February 3, 2017:
The also-ran Israeli APS (Active Protection System), Iron Fist, has become a contender because the manufacturer (IMI), despite losing out in 2010 to the competing Trophy system (from Rafael), continued development without government funding. As a result Iron Fist developed into an APS that is lighter, more compact, easier to install and, on paper at least, has more features. Iron Fist contains heat sensing as well as radar to detect threats and that includes rifle and machine-gun fire. These weapons cannot damage armored vehicles but it is useful for the crew to know where the fire is coming from. A full size Iron Fist can also jam guidance systems on some missiles and has a lower false-alarm rate. There is also a lightweight version with fewer of the extras but that can be put on much lighter vehicles like trucks. While Iron Fist has not been proven in combat like Trophy the manufacturer says it has worked well in tests and that was enough to encourage the American and Dutch armies to evaluate it on some of their armored vehicles. The Israeli army also selected Iron Fist for its Nemer heavy IFV (Infantry Fighting Vehicle).
Until now Trophy was the only APS most people heard about. In 2010 the first battalion of Merkavas was so equipped. Then in 2011 Trophy defeated incoming missiles and rockets in combat for the first time. This included ATGMs (Anti-Tank Guided Missile), possibly a modern Russian system like the Kornet E. This is a laser guided missile with a range of 5,000 meters. The launcher has a thermal sight for use at night or in fog. The missile's warhead can penetrate enough modern tank armor to render the side armor of the Israeli Merkava tank vulnerable. The Kornet E missile weighs 8.2 kg (18 pounds) and the launcher 19 kg (42 pounds). A few weeks before the ATGM intercept Trophy defeated an RPG warhead (an unguided rocket propelled grenade fired from a metal tube balanced on the shoulder). As it was designed to do, Trophy operated automatically and the crew didn't realize the incoming RPG warhead or missile had been stopped until after it was over. That is how APS is supposed to work and Trophy has proved to be the most reliable and effective APS out there. By 2012 Israel was convinced sufficiently to equip all the Merkava tanks in an armor brigade with the Trophy APS.
This first combat use is a big deal because APS has been around for nearly three decades but demand and sales have been slow. The main purpose of APS is to stop ATGMs but on less heavily armored vehicles, stopping RPG type warheads is important as well. The Israeli Trophy APS uses better, more reliable, and more expensive technology than the original Russian Drozd (or its successors, like Arena) APS. This includes an electronic jammer that will defeat some types of ATGMs. For about $300,000 per system, Trophy will protect a vehicle from ATGMs as well as RPGs (which are much more common in combat zones). Israel is the first Western nation to have a lot of their tanks shot up by modern ATGMs and apparently fears the situation will only get worse. Trophy protected several Israeli tanks from ATGM and RPG attacks during the 50 Day War with Hamas in mid-2014.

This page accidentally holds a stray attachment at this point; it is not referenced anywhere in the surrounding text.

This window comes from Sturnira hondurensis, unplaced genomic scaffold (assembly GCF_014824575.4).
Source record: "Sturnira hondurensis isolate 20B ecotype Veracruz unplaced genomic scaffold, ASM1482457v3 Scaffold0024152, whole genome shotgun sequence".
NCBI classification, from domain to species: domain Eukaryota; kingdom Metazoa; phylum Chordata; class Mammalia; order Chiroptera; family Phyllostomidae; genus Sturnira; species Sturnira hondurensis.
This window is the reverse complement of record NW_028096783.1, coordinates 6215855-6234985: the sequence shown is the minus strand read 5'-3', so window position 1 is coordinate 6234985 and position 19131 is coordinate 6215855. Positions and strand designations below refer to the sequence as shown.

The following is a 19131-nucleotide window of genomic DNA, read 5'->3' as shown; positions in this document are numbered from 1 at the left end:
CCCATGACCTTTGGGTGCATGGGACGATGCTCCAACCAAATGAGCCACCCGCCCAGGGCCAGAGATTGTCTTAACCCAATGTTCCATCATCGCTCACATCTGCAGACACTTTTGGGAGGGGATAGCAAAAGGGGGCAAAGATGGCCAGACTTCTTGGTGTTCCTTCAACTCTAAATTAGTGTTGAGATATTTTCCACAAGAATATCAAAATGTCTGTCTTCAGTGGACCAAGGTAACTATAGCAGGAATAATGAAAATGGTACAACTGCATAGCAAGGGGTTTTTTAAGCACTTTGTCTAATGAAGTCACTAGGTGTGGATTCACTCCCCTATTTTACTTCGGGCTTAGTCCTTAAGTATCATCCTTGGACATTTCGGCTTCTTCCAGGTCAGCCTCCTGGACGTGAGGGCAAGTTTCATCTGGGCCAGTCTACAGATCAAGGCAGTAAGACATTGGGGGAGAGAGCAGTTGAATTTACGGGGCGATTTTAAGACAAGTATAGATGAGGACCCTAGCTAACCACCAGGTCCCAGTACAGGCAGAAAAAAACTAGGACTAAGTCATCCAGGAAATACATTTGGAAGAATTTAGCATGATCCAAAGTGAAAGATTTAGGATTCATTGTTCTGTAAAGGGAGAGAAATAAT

In 2015 a lightweight (200 kg/440 pound) version of its Trophy APS called Trophy LV was introduced. This is intended for MRAPs (heavily armored trucks), IFVs (Infantry Fighting Vehicles) and other heavy vehicles that are lighter than tanks. The regular Trophy weighs about a ton and is one of several APS models on the market but it is also the one with the most impressive combat record. The Israeli manufacturer of Trophy also partners with American firms to manufacture Trophy and Trophy LV for the U.S. market.
Israel first encountered ATGMs, on a large scale, in the 1973 Arab-Israeli war. But these were the clumsy, first generation missiles that turned out to be more smoke than fire. More recent ATGM designs have proved more reliable and effective but no nation, except Israel, has yet made a major commitment to APS. That may now change, simply because effective APS like Trophy are available and RPG and ATGM losses are growing.
Most APS consist of a radar to detect incoming missiles and small rockets to rush out and disable the incoming threat. A complete system weighs about a ton. There is also a Trophy Light (weighing half a ton) for lighter, often unarmored, vehicles and now the even lighter Trophy LV for vehicles as small as a hummer.
Russia pioneered the development of these anti-missile systems. The first one, the Drozd, entered active service in 1983, mainly for defense against American ATGMs. These the Russians feared a great deal, as American troops had a lot of them, and the Russians knew these missiles (like TOW) worked. Russia went on to improve their anti-missile systems but was never able to export many of them. This was largely because these systems were expensive (over $100,000 per vehicle), no one trusted Russian hi-tech that much and new tanks, like the American M-1, were seen as a bigger threat than ATGMs.